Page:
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An extremely basic question I realise. If we use Jesse James Garrett's diagram which is comprised of visual design, navigation design, information design, interaction design, information architecture, content requirements and user needs/site objectives. Where does UX strategy come in with the other disciplines? Is it overarching? Is it the thinking aspect as you plan how you will approach a problem? or is it more about the way in which you work as a UX practitioner?

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I think you need to be much more descriptive of your base assumptions and interests. The initial format of the description is probably too vague to be useful here. Maybe you should make a chart, or lists, comparing the elements you think composes each of the disciplines you name. Since you're making a 'community discussion' question, ante up by getting it rolling. –  New Alexandria Aug 16 '13 at 13:17
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I assume you're referencing this diagram of Garrett's. enter image description here

If you read Garrett's book about that diagram, you'll find that he has already aligned that diagram with another showing the stage at which strategy occurs: enter image description here

...so strategy is the first step, occurring when you're determining user needs and laying out objectives.

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User Experience strategy is about taking the information about the user and information about the business and turning that into an approach for the User Experience. It overlaps with the role of a good Business Analysis and will often involve:

  • Business Strategy
  • Existing best practice / competitor reviews.
  • Existing behavior analysis from stats and from one to one interviews.
  • Task analysis from above .e.g. personas.
  • Prioritisation of project goals / features.
  • Content strategy
  • Other stuff usually involving a lot of diagrams, power point and spreadsheets.

It's the stuff at the heart of what UX is about and separates UX from interaction design and UI only roles.

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Strategy is the path between vision and execution.

UX Strategy is about defining what kind of experience you want. For example Apple claims that they start with "How they want people to feel" when they start the design.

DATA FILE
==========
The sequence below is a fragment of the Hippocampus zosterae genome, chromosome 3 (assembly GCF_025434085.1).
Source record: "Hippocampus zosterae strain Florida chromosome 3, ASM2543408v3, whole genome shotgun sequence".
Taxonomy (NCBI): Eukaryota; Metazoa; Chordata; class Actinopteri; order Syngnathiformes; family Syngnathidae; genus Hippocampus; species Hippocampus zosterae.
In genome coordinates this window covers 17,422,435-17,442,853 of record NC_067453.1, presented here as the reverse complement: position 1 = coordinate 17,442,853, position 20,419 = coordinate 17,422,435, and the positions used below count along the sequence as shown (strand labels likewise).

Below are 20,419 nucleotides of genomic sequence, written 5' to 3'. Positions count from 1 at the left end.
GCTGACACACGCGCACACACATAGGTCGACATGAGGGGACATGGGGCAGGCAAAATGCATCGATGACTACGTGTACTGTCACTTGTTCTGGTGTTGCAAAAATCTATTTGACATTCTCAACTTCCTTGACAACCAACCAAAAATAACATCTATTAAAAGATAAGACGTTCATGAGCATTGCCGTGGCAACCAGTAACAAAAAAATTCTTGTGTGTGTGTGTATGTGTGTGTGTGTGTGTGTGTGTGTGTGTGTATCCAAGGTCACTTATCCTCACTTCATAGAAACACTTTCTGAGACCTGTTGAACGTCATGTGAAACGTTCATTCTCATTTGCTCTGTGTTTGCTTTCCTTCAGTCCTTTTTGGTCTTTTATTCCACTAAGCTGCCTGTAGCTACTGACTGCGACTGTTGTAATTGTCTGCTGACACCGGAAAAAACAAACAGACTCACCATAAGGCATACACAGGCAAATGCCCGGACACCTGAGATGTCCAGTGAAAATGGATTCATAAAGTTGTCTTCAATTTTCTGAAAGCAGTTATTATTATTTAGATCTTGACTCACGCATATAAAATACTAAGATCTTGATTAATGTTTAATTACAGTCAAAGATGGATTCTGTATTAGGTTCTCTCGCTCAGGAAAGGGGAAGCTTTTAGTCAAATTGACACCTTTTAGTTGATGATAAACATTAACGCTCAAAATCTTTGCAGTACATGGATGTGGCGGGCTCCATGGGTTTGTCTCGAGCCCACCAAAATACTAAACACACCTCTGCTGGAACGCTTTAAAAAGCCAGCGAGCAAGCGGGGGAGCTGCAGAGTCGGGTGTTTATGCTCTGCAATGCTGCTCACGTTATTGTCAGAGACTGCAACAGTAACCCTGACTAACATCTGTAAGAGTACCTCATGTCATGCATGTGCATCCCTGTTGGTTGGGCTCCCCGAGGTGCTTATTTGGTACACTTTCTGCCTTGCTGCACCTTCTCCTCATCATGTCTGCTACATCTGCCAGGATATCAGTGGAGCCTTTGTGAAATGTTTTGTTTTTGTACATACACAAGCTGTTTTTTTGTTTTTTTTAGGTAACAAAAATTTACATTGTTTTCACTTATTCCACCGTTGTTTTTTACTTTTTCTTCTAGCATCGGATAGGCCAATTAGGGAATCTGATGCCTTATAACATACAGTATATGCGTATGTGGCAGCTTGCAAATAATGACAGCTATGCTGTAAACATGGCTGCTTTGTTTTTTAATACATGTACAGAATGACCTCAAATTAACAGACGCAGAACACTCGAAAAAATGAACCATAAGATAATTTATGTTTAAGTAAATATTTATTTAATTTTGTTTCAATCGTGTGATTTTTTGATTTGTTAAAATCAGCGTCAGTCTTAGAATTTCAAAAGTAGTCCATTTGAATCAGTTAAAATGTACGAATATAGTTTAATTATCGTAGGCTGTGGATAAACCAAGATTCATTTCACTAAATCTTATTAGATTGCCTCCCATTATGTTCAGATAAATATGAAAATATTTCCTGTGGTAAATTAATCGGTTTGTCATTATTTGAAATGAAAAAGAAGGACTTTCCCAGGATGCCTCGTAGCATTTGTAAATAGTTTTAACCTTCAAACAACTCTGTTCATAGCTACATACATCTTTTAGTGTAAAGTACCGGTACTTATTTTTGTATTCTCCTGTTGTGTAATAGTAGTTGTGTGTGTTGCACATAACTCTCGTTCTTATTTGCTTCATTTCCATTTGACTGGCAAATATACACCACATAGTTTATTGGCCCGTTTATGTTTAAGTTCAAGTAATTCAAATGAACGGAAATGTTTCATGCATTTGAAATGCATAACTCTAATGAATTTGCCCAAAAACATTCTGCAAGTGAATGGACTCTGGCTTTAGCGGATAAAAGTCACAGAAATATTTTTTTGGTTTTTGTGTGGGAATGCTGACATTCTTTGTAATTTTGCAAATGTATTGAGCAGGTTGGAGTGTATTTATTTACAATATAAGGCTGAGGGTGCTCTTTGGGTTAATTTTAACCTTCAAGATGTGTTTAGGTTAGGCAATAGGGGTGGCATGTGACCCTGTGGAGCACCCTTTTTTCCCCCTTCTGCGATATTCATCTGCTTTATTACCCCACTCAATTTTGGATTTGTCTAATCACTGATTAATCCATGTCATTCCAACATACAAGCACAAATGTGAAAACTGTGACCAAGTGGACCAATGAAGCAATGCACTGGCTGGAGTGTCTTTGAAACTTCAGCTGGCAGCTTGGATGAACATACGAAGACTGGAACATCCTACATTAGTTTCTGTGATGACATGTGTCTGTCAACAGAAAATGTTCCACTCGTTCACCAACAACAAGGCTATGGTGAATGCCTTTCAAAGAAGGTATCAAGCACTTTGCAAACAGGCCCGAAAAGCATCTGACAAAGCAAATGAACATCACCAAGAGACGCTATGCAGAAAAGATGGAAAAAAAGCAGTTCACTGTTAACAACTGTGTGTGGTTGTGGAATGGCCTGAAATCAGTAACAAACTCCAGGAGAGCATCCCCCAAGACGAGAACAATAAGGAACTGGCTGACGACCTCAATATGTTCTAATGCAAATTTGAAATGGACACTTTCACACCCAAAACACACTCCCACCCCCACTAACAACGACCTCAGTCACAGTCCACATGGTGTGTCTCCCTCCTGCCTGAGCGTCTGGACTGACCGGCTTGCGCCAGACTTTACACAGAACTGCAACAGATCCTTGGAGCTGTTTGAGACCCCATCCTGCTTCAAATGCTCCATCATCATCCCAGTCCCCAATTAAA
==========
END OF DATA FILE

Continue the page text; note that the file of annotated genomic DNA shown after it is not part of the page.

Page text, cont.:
Strategy then gets into a plan to get to there.. for example doing away with skeumorphic design in favor of a flat design, focussing more in typography to bring more simplicity. In case of Microsoft they focussed more on engagement with the live-tiles design. Android design focusses more on customizability.

In case one goes beyond a product, it opens up more possibilities. My favorite example is when Shimano came to IDEO with a problem that their business was going slow. Shimano manufactures bicycle parts. When IDEO did the research they identified the reason why Simano's busines was impacted was because people were not buying bikes. They researched the reason why people were not buying bikes and found that the strategy was to redesign the bike and the retail experience. Not something that Shimano had direct control over, but in the expereince was broken at those two very key places in the customer's lifecyle and the strategy defined how to fix them.

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Another way to think about this is to look at applying the UX approach and practice at different levels within the organization:

  • Strategy - working with other sections of the business to achieve a common UX objective, so that could be for example working with the BI team to capture and process usage statistics that feed into product design team decisions.
  • Management - working with other teams or members of the organization to achieve a common UX objective, which could be working on a style guide for a particular product that allows the consistent application of a desired look and feel.
  • Execution - working individually or very small teams to carry out a specific task that solves a particular UX design problem, for example trying to optimize the design of the login page to reduce the bounce rate.

Of course, there is no real definition of what strategy means, but there are many ways to think about what it means and how it fits within different organizations. That's the good thing about UX being a philosophy and not a prescribed methodology, in the same way that Agile is not about the tools but the (thinking) process.

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